Tax Credits, IVMD, BrightStar, & More: This Week’s WI Watchlist

Whoever came up with the rhyme “April showers bring May flowers” probably wasn’t talking about snow showers. As people in Wisconsin hope for this week’s flurries to give way to a long-awaited thaw, consider taking a few minutes to catch up on recent fundings and other news from the state’s innovation community:

Integrated Vital Medical Dynamics raised $127,000 in debt financing from three investors, which the Madison-based startup plans to use to develop decision-support software that informs clinicians of the latest medical guidelines and recommendations when they are treating patients. That’s according to Jennifer Carter, IVMD’s chief executive.

When we profiled neurosurgeon and IVMD founder Josh Medow in 2016, the company was targeting organ procurement offices as potential customers, believing its digital tools could help increase the number and viability of organs for transplant. However, Carter said in an e-mail Thursday that she and others at IVMD “are still working in the organ donor world, but are expanding our reach to any patient in the hospital.”

One software application IVMD is seeking to sell to more hospitals focuses on blood use management, and is designed to help healthcare providers order an appropriate amount of blood products for a patient based on the patient’s needs and a target set by the provider. The University of Wisconsin Hospital and Clinics, where Medow works, has been using the module and has observed “significant drops in the units of red cells and plasma used by the hospital,” leading to lower costs, Carter said.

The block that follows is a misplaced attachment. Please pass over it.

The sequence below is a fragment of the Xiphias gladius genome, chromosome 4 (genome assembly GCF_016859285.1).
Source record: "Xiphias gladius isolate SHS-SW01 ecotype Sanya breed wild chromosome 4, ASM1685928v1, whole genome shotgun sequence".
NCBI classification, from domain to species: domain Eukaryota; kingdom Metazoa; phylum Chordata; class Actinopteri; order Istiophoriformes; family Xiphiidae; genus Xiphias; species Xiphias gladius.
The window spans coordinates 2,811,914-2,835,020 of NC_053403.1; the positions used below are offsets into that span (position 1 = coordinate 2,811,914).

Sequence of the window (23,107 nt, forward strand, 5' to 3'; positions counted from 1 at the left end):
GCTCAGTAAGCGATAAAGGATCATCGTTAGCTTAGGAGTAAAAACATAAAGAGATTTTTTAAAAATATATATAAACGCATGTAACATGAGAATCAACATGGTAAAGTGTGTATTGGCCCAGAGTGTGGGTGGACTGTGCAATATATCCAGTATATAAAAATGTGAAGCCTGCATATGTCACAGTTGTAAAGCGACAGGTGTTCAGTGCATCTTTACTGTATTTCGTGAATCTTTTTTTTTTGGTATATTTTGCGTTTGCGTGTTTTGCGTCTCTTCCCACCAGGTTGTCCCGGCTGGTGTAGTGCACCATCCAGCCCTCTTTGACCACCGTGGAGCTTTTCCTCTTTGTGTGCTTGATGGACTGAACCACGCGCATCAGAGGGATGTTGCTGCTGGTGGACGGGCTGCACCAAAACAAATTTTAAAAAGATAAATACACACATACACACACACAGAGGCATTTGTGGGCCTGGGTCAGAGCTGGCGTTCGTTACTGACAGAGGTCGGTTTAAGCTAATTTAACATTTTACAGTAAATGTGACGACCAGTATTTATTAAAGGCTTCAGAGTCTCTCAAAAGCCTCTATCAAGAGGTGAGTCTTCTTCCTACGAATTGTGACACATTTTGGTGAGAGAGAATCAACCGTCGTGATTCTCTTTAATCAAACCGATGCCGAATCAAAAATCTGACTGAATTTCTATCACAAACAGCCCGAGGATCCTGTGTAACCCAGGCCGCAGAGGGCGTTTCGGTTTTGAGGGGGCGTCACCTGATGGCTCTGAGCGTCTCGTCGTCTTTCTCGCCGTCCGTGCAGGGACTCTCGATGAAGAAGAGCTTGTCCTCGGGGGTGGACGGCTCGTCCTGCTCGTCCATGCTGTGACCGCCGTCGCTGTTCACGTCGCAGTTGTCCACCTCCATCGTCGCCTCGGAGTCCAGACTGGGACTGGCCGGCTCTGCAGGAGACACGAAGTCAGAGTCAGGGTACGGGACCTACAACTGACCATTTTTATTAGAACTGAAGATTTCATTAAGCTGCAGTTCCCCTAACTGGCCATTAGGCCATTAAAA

—Lumanu, a Burlingame, CA-based startup with offices in (and business connections to) Milwaukee, raised $1 million in seed funding from investors. Lumanu develops software aimed at helping paid social media spokespeople, or “influencers,” reach bigger audiences with their Facebook posts and Instagram photos. Northwestern Mutual’s Cream City Venture Capital fund participated in the financing round, along with 500 Startups, Gener8tor, Rightside Capital, and former Macy’s (NYSE: M) chief growth officer Peter Sachse.

—Milwaukee-based GenoPalate, a genetic testing service that analyzes customers’ DNA in order to make suggestions about foods they should eat, raised $307,066 from six investors. GenoPalate founder Sherry Zhang said her company began selling the kits in early 2017, and customers have purchased nearly 500 of them to date. It costs $299 for a GenoPalate kit and report with personalized nutrition recommendations, though the company offers a discount to people who have already had their DNA analyzed by companies like Ancestry and 23andMe.

—One of the participants in GenoPalate’s funding round was the Milwaukee-based BrightStar Wisconsin Foundation, which also recently announced it invested $100,000 in Cytometix. That company, which does business as Cmxtwenty, has developed a drug that’s modeled after the body’s natural chemistry for controlling pain, BrightStar said. The foundation uses an unconventional venture philanthropy approach that pumps charitable donations from wealthy individuals and foundations into early-stage businesses that are creating jobs in Wisconsin.